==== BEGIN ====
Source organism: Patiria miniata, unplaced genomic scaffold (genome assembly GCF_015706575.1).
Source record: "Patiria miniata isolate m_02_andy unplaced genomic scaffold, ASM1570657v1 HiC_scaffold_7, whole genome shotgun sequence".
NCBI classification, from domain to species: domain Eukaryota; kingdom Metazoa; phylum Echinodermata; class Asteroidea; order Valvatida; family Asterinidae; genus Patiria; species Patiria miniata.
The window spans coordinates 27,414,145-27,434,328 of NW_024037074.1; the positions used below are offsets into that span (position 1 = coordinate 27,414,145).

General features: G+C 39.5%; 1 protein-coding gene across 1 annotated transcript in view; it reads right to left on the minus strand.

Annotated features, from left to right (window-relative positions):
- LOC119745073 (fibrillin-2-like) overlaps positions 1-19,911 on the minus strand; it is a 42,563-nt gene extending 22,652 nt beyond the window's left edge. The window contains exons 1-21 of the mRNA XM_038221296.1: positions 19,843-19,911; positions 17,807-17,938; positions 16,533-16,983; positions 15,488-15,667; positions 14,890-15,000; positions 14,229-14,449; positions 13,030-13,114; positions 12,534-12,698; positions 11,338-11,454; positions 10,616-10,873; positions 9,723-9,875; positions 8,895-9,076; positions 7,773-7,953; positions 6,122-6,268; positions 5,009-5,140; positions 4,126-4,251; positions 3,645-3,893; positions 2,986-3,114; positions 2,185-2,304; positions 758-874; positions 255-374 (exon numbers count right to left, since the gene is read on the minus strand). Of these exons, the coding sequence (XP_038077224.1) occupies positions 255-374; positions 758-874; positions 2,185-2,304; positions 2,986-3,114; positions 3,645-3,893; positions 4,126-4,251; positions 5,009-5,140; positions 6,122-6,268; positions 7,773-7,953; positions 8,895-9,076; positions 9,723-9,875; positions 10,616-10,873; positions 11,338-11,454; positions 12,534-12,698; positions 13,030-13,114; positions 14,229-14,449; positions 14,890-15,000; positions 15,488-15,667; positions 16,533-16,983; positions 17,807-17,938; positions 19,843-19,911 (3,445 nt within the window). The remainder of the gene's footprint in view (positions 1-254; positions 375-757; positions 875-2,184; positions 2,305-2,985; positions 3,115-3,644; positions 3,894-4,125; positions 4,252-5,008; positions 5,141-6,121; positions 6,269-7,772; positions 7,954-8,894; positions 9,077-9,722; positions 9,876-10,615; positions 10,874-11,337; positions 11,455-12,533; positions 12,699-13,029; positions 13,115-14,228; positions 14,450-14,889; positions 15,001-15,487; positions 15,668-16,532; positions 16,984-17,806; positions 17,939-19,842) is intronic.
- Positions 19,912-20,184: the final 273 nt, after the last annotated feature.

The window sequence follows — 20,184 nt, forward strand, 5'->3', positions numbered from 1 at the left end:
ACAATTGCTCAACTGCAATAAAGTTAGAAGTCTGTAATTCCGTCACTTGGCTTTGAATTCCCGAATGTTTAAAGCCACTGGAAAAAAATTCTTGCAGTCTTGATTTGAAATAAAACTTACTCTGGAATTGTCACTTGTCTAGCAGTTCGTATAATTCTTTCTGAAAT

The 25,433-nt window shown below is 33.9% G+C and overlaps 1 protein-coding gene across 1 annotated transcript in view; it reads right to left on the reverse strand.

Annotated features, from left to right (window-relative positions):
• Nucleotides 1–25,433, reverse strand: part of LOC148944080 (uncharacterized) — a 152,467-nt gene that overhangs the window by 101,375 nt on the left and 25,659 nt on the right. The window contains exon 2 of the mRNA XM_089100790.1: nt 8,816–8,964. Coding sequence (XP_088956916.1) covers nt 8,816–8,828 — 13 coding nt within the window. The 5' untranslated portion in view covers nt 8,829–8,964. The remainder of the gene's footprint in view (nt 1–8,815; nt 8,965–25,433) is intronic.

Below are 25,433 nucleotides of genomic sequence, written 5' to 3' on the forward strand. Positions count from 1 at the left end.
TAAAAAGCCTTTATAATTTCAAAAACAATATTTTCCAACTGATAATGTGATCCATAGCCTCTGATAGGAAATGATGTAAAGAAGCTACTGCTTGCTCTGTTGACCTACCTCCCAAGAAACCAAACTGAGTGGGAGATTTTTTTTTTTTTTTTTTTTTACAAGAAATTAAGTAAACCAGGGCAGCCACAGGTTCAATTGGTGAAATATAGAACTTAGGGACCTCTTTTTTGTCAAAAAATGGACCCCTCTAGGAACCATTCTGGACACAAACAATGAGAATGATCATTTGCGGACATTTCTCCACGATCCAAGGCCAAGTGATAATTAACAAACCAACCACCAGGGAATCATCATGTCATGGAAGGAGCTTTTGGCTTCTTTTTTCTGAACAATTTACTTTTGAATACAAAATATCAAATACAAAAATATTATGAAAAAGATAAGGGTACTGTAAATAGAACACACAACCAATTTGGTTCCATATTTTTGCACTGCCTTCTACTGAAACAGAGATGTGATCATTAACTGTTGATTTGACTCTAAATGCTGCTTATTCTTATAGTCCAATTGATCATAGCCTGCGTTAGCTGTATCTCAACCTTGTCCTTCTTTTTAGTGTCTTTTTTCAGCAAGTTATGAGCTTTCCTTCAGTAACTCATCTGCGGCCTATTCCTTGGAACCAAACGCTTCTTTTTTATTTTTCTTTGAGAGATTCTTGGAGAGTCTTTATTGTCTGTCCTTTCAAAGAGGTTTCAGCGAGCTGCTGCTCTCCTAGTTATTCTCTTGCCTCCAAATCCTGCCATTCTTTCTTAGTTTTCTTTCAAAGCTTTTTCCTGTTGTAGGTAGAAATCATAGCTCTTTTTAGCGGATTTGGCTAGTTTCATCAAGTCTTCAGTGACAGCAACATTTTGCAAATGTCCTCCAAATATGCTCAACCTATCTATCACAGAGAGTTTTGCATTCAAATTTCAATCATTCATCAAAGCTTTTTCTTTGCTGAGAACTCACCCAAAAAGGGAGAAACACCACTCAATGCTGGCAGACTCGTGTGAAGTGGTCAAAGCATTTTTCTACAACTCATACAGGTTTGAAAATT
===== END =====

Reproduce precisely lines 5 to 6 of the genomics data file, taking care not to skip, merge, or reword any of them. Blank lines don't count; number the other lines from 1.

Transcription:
General features: G+C 39.5%; 1 protein-coding gene across 1 annotated transcript in view; it reads right to left on the minus strand.

Annotated features, from left to right (window-relative positions):